May 10, 2007
Bren Professor Named Research Fellow for Distinguished Economics Research Group
Matthew Kotchen joins bureau that has supported Nobel laureates
The National Bureau of Economic Research (NBER) has appointed Bren Assistant Professor Matthew Kotchen as a faculty research fellow in its Public Economics program.
NBER is a private nonprofit research organization that promotes a greater understanding of how the economy works. Senior research associates at NBER nominate a group of potential Fellows, then peer-review them before selecting only three people per year for each of the organization’s 18 programs. Kotchen was chosen in recognition of the high quality and high profile of his environmental and public economics research.
“The NBER tends to be focused on policy-relevant research questions with a sound basis in economic theory,” said Kotchen. “I have participated in the environmental economics working group at the NBER for several years, so it is now great to be an official Faculty Research Fellow. I look forward to continuing my participation in the environmental economics working group, in addition to the research program in public economics. This is particularly exciting, since I try to push my own research in a way the straddles both of these fields.”
Each NBER program involves 20 or more research associates and a number of faculty research fellows. Economists within the Bureau's programs meet periodically at its headquarters in Cambridge, Mass., to discuss their work and further their research efforts. Each program includes one or more primary projects involving ten to twelve economists, and several smaller projects. Kotchen will be involved in a number of these projects. As a Fellow, he will receive wide distribution of his working papers through NBER and have the opportunity to participate in NBER conferences and contribute to its books. His participation will also raise the profile of the Bren School and UCSB within the NBER research community.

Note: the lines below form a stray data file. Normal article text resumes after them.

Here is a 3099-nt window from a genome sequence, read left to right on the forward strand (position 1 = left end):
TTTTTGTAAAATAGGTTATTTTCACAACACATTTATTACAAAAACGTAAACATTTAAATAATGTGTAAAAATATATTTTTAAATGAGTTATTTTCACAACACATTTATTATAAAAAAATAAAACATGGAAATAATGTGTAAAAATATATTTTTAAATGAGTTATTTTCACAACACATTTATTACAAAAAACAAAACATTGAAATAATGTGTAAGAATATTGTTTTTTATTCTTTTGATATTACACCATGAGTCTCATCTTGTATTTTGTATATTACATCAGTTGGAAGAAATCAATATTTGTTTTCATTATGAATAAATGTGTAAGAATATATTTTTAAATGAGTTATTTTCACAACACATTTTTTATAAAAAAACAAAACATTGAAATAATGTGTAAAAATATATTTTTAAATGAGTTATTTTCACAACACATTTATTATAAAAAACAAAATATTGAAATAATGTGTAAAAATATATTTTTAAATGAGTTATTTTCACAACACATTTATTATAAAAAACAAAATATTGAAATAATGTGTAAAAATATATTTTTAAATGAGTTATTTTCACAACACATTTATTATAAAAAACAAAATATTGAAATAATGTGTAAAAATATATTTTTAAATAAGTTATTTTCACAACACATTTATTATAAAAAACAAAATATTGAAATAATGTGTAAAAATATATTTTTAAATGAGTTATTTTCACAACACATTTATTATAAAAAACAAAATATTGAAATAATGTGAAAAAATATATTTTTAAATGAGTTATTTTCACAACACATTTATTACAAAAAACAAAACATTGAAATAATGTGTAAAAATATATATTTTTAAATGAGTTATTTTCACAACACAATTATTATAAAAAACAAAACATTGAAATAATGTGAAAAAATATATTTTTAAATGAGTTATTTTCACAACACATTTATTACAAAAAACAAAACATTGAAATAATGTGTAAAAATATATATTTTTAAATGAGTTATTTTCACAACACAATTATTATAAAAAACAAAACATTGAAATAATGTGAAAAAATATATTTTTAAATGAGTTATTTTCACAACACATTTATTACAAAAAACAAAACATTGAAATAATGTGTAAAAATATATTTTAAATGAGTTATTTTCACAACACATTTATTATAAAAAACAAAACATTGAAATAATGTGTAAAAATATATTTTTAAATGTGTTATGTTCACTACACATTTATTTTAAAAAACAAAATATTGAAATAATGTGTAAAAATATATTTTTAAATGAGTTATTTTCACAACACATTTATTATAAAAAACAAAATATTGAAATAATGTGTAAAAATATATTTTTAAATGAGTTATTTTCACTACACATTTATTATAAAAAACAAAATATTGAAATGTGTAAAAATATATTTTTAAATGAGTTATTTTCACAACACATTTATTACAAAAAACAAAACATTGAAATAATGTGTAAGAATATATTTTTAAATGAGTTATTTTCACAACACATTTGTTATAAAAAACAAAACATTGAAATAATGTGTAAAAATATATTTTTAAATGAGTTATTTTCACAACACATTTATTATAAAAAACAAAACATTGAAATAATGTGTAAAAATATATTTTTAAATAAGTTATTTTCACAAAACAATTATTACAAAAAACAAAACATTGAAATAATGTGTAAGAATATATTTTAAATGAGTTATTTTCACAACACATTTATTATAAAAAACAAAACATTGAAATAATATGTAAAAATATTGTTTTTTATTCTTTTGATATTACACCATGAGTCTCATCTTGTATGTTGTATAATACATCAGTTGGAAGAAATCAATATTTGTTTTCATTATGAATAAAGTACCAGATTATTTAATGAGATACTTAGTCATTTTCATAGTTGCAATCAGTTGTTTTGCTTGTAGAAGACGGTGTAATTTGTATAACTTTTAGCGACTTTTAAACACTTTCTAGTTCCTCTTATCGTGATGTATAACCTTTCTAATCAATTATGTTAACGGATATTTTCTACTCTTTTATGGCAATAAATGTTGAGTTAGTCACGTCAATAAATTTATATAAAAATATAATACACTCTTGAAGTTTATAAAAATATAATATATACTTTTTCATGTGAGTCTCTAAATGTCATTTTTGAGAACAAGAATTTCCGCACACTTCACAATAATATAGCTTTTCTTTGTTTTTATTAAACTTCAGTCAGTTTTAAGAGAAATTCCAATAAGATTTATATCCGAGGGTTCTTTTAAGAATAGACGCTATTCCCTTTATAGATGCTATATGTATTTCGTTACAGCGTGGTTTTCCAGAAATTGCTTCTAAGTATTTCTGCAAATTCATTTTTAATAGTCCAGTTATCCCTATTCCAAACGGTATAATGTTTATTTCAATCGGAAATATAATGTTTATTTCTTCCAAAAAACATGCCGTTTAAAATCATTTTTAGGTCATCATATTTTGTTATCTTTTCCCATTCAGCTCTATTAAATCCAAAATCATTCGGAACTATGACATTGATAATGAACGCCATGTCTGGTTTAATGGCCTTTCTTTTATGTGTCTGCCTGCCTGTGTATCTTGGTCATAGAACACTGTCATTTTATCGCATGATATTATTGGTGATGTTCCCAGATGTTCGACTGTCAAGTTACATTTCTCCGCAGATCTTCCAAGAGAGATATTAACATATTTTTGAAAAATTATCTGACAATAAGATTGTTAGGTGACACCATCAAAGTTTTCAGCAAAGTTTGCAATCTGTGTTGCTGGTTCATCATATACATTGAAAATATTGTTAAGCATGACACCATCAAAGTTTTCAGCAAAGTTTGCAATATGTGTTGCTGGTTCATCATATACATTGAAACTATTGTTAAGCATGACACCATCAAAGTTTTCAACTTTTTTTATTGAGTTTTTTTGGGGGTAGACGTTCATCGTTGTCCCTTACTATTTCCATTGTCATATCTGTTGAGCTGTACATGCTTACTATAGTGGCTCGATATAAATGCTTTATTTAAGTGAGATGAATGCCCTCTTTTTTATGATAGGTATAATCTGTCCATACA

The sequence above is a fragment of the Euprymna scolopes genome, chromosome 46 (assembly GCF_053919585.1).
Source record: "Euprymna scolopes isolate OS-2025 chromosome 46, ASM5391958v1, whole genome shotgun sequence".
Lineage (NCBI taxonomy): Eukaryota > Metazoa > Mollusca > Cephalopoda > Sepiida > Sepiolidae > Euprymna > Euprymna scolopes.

The Bureau has a long history of nurturing formidable economic thought. Simon Kuznet’s pioneering work on national income accounting, Wesley Mitchell's influential study of the business cycle, and Milton Friedman's research on the demand for money and the determinants of consumer spending were among the early studies done at NBER.
Sixteen of the 31 American Nobel Prize winners in economics and six of the past chairs of the President's Council of Economic Advisers have been researchers at NBER. The more than 600 NBER researchers who are professors of economics and business at universities around the country are considered to be the leading scholars in their fields.
NBER is governed by a board of directors that includes representatives from the leading American research universities and major national economics organizations, as well as prominent economists from business, trade unions, and academia.